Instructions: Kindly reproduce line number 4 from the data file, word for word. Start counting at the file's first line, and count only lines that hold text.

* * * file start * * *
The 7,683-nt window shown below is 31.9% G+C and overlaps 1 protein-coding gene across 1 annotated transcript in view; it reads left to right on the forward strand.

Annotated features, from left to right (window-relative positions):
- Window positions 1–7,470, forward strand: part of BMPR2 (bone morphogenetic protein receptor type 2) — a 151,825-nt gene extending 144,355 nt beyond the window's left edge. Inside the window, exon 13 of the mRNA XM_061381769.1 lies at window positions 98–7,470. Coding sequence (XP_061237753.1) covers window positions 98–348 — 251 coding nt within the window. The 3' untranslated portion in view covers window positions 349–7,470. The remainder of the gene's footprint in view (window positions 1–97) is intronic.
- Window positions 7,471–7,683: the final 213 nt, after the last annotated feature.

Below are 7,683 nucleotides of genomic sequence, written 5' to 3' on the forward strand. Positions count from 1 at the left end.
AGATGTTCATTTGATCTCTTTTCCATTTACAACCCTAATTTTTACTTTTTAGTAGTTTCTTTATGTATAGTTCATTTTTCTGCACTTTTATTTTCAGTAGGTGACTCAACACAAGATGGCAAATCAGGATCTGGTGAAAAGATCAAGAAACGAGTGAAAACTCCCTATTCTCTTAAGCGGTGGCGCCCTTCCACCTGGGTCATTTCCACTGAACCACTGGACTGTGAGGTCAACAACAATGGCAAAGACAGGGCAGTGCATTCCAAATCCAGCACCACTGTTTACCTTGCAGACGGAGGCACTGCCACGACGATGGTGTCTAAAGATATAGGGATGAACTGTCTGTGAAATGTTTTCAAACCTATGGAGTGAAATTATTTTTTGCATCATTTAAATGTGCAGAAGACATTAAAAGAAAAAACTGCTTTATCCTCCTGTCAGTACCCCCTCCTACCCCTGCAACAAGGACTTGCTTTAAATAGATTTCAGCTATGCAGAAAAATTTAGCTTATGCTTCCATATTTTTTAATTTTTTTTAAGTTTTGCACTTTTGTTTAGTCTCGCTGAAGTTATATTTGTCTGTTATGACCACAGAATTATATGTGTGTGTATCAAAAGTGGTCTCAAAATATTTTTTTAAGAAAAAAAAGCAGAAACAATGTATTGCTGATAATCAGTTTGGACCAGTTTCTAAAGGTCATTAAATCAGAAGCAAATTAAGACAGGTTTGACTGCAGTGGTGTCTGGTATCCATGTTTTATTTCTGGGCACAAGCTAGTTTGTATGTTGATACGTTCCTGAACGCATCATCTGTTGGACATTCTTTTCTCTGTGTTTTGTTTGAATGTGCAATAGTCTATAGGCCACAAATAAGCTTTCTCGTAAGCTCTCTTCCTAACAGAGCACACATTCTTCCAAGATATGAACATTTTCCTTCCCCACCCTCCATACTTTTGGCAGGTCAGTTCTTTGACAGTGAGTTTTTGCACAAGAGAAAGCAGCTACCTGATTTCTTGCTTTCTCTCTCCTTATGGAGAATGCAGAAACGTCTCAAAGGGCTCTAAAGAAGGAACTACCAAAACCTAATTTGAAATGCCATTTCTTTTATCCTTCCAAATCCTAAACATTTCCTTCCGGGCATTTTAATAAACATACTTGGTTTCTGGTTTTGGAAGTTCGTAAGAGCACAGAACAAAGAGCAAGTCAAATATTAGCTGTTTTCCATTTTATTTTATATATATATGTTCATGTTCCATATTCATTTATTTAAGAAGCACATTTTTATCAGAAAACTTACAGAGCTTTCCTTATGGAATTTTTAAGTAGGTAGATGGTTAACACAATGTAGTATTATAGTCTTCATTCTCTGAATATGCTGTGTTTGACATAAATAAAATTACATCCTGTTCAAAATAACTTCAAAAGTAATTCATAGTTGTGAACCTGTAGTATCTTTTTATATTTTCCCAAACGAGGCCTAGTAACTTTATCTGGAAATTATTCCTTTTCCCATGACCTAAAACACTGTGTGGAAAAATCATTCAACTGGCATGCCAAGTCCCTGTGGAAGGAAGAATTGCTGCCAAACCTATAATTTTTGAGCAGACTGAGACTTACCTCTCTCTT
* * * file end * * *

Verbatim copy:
- Window positions 7,471–7,683: the final 213 nt, after the last annotated feature.